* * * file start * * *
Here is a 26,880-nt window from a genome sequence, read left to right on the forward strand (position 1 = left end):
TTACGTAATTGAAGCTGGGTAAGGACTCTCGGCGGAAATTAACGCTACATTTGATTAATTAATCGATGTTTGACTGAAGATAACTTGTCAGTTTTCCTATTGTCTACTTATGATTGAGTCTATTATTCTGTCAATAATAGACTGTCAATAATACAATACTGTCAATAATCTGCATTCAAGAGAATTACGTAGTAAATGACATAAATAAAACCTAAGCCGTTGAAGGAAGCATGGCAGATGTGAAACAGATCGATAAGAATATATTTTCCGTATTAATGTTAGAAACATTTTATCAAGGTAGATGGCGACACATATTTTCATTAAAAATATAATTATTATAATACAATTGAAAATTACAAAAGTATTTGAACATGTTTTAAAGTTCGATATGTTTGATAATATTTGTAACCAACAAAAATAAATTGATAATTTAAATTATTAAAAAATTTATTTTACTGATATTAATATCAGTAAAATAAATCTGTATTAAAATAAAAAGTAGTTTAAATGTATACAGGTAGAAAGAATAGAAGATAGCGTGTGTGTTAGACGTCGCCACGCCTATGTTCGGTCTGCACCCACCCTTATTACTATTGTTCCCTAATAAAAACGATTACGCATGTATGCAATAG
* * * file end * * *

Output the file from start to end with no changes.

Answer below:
Here is a 26,880-nt window from a genome sequence, read left to right on the forward strand (position 1 = left end):
TTACGTAATTGAAGCTGGGTAAGGACTCTCGGCGGAAATTAACGCTACATTTGATTAATTAATCGATGTTTGACTGAAGATAACTTGTCAGTTTTCCTATTGTCTACTTATGATTGAGTCTATTATTCTGTCAATAATAGACTGTCAATAATACAATACTGTCAATAATCTGCATTCAAGAGAATTACGTAGTAAATGACATAAATAAAACCTAAGCCGTTGAAGGAAGCATGGCAGATGTGAAACAGATCGATAAGAATATATTTTCCGTATTAATGTTAGAAACATTTTATCAAGGTAGATGGCGACACATATTTTCATTAAAAATATAATTATTATAATACAATTGAAAATTACAAAAGTATTTGAACATGTTTTAAAGTTCGATATGTTTGATAATATTTGTAACCAACAAAAATAAATTGATAATTTAAATTATTAAAAAATTTATTTTACTGATATTAATATCAGTAAAATAAATCTGTATTAAAATAAAAAGTAGTTTAAATGTATACAGGTAGAAAGAATAGAAGATAGCGTGTGTGTTAGACGTCGCCACGCCTATGTTCGGTCTGCACCCACCCTTATTACTATTGTTCCCTAATAAAAACGATTACGCATGTATGCAATAG